Lorna Lloyd has looked at the history and evolution of the role of the various dominion’s high commissioners, and has identified a number of phases in the developing relationship with Britain (Lloyd 2007, pp. 2-6):
 
1880-1914—a period of nation-building for the dominions, focussing on the promotion of trade, the facilitation of commerce, and the supervision of financial matters between the dominion and Britain;
 
1914-late 1930s—consolidation of the posts, with the granting of the same privileges, but not the same immunities, as foreign diplomats.  The diplomatic functions of the high commissioners were, however, limited as other official channels of communication between London and the dominions existed (government-Governor-General-government, and prime minister to prime minister);
 
Late 1930s-mid 1940s—a groundswell of dissatisfaction with the inferior status of high commissioners compared to that of other ambassadors;
 
1946-48—the independence of a number of former colonies, most notably India and Pakistan which became republics but stayed in the Commonwealth, giving their diplomatic representation in London ambassadorial status, while other dominion representation remained as it was;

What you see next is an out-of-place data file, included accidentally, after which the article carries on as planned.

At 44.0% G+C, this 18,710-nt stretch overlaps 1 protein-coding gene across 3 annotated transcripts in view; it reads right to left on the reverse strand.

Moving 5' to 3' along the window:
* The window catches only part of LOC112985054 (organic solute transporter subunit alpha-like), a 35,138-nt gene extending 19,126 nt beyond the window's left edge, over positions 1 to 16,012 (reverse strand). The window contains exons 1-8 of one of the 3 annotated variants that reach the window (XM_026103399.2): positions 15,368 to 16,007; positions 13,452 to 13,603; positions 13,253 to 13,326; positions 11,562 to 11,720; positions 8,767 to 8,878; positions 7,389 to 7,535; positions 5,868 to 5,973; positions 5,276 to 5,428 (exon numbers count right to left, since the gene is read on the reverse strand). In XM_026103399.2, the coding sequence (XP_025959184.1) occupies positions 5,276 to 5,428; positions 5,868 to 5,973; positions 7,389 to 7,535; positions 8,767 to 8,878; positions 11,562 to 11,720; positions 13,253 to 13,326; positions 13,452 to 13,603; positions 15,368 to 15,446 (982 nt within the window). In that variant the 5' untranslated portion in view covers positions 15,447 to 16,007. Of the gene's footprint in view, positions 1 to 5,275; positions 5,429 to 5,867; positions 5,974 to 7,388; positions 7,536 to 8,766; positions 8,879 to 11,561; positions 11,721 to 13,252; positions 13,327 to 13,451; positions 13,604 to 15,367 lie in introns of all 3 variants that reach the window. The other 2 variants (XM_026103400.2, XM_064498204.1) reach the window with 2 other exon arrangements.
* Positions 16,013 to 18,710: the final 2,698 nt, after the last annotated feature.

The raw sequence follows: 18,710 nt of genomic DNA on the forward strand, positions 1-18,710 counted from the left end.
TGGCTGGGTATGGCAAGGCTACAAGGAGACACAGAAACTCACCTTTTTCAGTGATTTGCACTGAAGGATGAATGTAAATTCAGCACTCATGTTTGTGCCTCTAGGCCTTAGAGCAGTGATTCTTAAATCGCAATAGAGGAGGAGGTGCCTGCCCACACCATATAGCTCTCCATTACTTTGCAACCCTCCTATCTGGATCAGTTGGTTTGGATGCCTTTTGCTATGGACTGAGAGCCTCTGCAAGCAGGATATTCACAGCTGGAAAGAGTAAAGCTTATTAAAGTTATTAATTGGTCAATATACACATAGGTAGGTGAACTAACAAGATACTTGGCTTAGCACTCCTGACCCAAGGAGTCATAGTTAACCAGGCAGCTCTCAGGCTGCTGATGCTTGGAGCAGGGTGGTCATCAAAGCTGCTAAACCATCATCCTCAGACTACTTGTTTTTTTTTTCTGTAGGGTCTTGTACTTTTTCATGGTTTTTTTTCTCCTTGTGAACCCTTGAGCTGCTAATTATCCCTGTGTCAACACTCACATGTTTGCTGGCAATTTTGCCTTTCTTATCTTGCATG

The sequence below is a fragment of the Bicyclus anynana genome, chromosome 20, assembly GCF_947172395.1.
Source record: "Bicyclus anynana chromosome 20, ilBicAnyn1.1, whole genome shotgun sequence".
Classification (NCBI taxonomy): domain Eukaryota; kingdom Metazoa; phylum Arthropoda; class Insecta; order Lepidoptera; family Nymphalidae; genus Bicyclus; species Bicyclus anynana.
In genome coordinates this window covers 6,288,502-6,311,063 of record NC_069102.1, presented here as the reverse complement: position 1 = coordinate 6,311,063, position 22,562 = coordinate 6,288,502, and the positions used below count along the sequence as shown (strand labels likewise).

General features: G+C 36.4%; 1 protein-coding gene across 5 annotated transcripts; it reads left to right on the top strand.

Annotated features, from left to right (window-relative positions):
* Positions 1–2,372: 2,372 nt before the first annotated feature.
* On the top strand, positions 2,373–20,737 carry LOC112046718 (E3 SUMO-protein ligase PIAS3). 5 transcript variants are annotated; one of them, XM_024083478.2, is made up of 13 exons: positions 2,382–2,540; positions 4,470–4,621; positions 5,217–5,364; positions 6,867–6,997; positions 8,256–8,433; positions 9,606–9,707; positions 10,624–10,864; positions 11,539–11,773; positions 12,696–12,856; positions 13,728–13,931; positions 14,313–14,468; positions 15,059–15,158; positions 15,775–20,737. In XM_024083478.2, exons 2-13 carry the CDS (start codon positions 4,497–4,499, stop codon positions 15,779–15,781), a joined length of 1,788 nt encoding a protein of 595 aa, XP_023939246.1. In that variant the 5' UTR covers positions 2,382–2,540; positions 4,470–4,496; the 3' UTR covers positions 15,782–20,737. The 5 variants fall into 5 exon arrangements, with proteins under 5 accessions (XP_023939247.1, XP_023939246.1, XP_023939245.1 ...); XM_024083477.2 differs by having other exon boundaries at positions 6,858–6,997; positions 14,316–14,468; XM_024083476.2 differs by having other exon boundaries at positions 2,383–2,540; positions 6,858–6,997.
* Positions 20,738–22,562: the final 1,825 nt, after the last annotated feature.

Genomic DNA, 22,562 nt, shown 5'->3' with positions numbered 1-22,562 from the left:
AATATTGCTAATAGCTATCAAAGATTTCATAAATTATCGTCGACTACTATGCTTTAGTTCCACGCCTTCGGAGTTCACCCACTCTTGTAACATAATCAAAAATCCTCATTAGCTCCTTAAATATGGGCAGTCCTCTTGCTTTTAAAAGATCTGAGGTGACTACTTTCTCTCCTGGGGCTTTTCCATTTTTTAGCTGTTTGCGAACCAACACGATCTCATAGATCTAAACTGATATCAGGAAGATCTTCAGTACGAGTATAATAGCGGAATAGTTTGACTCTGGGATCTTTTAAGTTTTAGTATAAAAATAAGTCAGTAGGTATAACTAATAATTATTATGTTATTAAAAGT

1948-50—Dominion status was discarded and High Commissioners were given the status of other foreign diplomats, but retained the old title;
 
1950-mid 1960s—High Commissioners benefited from both their ambassadorial status and the closeness and solidarity of the Commonwealth connections;  and
 
mid 1960s-onwards—a period of fragmentation of the Commonwealth as a result of continuing de-colonisation, with the value of Commonwealth connections becoming less important, and relations with Britain approaching those with other countries.
 
The development of the Australian High Commissioner’s role follows this pattern.
 
The initial operations of the High Commission in Australia House were aimed primarily at financial, mercantile, public relations and social duties, with no specialist staff in foreign relations (Edwards 1983, p. 18).  With the exception of a naval advisor based in Australia House who acted as a conduit between the Admiralty and the embryonic Royal Australian Navy, neither High Commissioner George Reid nor the Australian Government attempted to use the High Commission to short-circuit established imperial channels of communications through the office of the Governor-General (Edwards 1983, p. 19).